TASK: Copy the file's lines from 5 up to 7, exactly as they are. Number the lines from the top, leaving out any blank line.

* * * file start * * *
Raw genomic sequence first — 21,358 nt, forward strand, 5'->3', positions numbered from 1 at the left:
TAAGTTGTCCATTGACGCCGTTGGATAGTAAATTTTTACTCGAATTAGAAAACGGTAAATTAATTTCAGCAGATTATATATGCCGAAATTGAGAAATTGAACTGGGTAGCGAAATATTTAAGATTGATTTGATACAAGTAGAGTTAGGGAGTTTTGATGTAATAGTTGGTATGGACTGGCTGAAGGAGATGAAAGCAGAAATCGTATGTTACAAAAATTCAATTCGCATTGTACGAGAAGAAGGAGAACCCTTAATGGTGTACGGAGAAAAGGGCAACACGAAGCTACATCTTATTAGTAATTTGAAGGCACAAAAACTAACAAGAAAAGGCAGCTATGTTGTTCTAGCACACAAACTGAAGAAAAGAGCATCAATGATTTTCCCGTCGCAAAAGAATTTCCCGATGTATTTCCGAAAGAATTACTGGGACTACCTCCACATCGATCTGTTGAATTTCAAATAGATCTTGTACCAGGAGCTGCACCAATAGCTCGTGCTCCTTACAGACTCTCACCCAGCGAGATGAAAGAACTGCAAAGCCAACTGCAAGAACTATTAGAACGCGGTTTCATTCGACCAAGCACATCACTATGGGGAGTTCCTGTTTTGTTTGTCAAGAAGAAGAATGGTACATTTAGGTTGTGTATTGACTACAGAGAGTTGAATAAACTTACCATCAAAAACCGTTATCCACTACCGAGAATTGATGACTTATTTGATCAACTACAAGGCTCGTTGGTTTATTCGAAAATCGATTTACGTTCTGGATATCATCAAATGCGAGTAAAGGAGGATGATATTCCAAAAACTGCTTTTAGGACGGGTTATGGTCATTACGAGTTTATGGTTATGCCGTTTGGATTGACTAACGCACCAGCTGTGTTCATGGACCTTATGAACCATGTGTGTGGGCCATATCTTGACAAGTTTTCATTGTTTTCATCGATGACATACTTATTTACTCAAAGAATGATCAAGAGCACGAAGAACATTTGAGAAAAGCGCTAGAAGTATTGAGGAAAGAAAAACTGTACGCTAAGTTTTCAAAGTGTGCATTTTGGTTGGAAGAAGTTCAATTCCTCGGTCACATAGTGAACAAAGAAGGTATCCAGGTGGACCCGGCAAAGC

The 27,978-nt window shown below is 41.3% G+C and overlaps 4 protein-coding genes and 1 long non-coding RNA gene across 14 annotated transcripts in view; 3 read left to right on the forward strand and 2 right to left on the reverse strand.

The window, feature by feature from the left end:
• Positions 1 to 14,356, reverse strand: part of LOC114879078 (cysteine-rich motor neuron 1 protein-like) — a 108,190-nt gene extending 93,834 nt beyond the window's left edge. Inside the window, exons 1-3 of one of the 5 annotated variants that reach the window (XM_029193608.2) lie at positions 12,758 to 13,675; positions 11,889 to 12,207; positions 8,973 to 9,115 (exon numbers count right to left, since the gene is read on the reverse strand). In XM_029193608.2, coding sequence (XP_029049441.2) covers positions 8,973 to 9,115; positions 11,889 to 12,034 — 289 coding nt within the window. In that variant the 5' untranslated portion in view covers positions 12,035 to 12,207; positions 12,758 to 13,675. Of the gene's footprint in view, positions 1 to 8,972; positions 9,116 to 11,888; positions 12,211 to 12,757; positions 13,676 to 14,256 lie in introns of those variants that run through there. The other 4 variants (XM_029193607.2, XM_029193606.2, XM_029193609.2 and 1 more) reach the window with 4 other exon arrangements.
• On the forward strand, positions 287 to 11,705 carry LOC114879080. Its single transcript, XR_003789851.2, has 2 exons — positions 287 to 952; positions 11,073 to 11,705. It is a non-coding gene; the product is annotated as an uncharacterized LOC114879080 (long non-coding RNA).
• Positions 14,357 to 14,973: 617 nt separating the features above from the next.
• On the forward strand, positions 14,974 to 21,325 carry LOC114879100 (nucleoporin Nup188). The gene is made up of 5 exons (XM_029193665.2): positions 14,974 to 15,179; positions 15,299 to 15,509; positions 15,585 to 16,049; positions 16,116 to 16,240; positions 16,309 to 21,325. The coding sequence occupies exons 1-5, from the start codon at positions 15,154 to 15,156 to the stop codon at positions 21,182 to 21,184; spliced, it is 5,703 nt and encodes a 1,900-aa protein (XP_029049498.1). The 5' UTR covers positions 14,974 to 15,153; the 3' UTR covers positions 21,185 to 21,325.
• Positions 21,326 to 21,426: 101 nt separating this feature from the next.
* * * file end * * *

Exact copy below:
• Positions 1 to 14,356, reverse strand: part of LOC114879078 (cysteine-rich motor neuron 1 protein-like) — a 108,190-nt gene extending 93,834 nt beyond the window's left edge. Inside the window, exons 1-3 of one of the 5 annotated variants that reach the window (XM_029193608.2) lie at positions 12,758 to 13,675; positions 11,889 to 12,207; positions 8,973 to 9,115 (exon numbers count right to left, since the gene is read on the reverse strand). In XM_029193608.2, coding sequence (XP_029049441.2) covers positions 8,973 to 9,115; positions 11,889 to 12,034 — 289 coding nt within the window. In that variant the 5' untranslated portion in view covers positions 12,035 to 12,207; positions 12,758 to 13,675. Of the gene's footprint in view, positions 1 to 8,972; positions 9,116 to 11,888; positions 12,211 to 12,757; positions 13,676 to 14,256 lie in introns of those variants that run through there. The other 4 variants (XM_029193607.2, XM_029193606.2, XM_029193609.2 and 1 more) reach the window with 4 other exon arrangements.
• On the forward strand, positions 287 to 11,705 carry LOC114879080. Its single transcript, XR_003789851.2, has 2 exons — positions 287 to 952; positions 11,073 to 11,705. It is a non-coding gene; the product is annotated as an uncharacterized LOC114879080 (long non-coding RNA).
• Positions 14,357 to 14,973: 617 nt separating the features above from the next.